Why is gooseberry jam red when gooseberries are green?

Why is gooseberry jam red, when gooseberries are green?
21 September 2015
Presented by Jo Kerr


Katie asked the very seasonal question of "Why is gooseberry jam red, when gooseberries are green?". This really baffled the Naked Scientists, so Joanna Kerr put this thorny question to Dr Sarka Tumova, a food scientist at the University of Leeds.

In this episode

Green gooseberries

Why is gooseberry jam red when gooseberries are green?

Charis Lestrange put this thorny question to Dr Sarka Tumova, a food scientist at the University of Leeds.

Sarka - This question also really intrigued me. My mother often makes jam from green gooseberries and the colour is never red but rather dark yellow or light orange. It's a colour change either way.

Charis - We also had a mixed response on Facebook. Jodi Knight thinks it's just the difference in the colour of gooseberry used. Mike Sharp asked, "what even is a gooseberry?" Well, a gooseberry is a round fruit with translucent hairy skin which according to Ndileka is spooky. But why would green fruit give rise to red coloured jam?

Sarka - The answer as to why this happens is not so straightforward. To put it simply, it is the original fruit colour and changes in conditions during the process of jam making. When you make a jam, you mix sugar and fruit, pectin and a source of acidity and heat it until gelling process starts.

Charis - I've always heard of the word pectin but what actually is it?

Sarka - Pectin is a plant polysaccharide or a type of long sugar which is important in plant growth and defence against disease or parasites. Luckily, for food lovers, it also happens to be a very good gelling agent which can turn a mix of sugar and fruit into a tasty treat. Some fruits like gooseberries have a lot of pectin, but some need to have pectin added when you make jam from them.

Charis - But this pectin gelling agent wouldn't give it a colour, would it?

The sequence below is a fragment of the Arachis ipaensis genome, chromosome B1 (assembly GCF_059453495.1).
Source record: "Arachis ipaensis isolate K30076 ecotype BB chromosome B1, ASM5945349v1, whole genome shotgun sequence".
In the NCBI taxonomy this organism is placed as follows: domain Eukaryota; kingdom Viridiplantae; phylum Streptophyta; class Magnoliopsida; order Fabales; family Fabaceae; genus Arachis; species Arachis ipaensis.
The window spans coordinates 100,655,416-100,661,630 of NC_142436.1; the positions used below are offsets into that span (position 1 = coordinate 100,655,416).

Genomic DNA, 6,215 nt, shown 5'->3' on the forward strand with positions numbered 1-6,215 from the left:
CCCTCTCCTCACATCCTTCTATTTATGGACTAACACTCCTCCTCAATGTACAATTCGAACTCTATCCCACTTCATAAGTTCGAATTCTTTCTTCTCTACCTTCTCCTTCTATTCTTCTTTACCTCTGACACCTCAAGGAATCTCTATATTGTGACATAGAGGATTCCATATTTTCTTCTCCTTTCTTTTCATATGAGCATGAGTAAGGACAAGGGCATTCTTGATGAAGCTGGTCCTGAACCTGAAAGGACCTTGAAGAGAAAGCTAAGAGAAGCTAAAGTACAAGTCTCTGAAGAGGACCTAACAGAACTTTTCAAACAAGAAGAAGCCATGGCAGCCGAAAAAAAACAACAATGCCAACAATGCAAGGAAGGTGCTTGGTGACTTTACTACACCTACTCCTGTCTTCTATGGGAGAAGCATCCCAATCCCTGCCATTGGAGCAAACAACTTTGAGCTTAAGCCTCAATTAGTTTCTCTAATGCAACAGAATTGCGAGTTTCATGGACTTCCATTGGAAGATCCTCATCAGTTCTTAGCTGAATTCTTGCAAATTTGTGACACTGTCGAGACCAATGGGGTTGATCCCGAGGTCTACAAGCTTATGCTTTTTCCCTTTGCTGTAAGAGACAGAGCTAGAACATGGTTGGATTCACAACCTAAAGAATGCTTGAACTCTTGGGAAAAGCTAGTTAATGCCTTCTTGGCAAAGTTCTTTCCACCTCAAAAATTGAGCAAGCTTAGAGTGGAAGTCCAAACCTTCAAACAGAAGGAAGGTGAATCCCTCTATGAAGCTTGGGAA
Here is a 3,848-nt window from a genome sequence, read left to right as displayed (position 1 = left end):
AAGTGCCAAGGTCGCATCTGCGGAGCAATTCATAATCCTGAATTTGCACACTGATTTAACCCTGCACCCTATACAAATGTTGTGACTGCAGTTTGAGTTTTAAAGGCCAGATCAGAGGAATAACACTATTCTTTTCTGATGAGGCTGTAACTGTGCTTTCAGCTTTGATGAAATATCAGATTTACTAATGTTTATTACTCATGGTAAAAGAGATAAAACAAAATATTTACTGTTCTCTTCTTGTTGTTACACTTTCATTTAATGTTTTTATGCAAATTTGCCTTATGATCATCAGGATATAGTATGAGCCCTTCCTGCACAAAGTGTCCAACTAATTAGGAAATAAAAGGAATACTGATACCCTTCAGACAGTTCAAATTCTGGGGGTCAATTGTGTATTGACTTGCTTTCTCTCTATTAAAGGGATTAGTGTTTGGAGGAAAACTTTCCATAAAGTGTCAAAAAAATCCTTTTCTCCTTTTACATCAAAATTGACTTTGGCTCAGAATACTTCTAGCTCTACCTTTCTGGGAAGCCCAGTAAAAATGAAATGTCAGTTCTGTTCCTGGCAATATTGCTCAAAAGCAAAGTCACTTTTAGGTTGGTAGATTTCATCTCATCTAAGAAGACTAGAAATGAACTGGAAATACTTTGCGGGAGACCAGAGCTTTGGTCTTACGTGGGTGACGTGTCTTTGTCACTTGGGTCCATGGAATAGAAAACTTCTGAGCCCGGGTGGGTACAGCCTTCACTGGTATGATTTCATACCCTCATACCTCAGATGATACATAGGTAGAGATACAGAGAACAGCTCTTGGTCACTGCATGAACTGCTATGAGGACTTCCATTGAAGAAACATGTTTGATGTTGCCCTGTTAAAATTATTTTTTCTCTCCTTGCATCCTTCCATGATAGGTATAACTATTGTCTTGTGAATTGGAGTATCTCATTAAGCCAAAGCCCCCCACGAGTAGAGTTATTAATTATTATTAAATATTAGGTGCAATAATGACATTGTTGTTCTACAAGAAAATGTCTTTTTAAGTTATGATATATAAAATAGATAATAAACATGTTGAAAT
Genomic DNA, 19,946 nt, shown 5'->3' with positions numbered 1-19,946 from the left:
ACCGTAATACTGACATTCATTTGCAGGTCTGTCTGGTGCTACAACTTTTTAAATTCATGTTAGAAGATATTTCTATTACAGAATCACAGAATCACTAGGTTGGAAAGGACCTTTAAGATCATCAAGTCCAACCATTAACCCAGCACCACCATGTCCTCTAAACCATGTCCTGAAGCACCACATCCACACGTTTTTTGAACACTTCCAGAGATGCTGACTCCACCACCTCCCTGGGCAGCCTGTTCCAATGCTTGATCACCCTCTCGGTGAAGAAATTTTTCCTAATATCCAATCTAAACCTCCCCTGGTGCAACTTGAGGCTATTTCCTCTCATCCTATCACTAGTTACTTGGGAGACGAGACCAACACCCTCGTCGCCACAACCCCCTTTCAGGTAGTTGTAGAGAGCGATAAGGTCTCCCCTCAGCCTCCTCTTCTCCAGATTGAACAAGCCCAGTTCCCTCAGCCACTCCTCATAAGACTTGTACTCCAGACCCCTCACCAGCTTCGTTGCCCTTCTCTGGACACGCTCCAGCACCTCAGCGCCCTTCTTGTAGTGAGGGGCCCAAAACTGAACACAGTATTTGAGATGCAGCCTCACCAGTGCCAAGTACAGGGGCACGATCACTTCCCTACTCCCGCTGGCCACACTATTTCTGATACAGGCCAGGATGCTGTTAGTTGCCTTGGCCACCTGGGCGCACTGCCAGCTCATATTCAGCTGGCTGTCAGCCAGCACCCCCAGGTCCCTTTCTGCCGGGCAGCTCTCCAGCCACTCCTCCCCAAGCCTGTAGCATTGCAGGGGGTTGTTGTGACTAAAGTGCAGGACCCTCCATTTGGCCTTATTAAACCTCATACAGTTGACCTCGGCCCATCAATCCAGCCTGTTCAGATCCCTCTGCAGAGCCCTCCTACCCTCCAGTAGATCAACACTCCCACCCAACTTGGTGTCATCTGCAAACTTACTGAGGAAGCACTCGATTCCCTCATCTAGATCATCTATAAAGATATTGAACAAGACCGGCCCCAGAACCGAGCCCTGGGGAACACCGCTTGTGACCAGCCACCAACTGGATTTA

Sarka - No, but gooseberries also contain pigments called anthocyanins and it is these colours that make fruits like cherries red or blueberries blue. Interestingly, they are known to change colour when in different acidities or when they are heated and breakdown into smaller pieces.

Charis - I see. It's the mixture of the change in acidity and these pigments. But when I make jam, I don't change the acidity or at least not on purpose anyway.

Sarka - Actually, you might. If you're adding lemon juice, which is done for some fruits that don't have enough acidity but not for gooseberries as they're sour enough on their own. In this case, I think it's rather the fact that during cooking anthocyanins come into contact with other pigments, pectin or any metal ion which may be leeched from the cookware. This makes the new combination to the different colour and in this case, it's red or dark pink. There could also be other effects from heating the jam when more complex pigments get broken down to smaller pieces with different colour.

Charis - This explains why the colour changes but why doesn't it change colour every time?

Sarka - This could be down to differences in the exact composition of anthocyanins or maybe other pigments in the fruit which is known to depend on the fruit variety, ripeness or properties of soil in which the gooseberries were grown. But my personal favourite explanation is the type of pan which could lead to the right composition of metal ions.

Charis - I hope this has given you some food for thought the next time you go gooseberry picking. Next week, we'll be answering this question that has been sent in by Anders.

Anders - Why do power lines make so much noise?


Good site!

Add a comment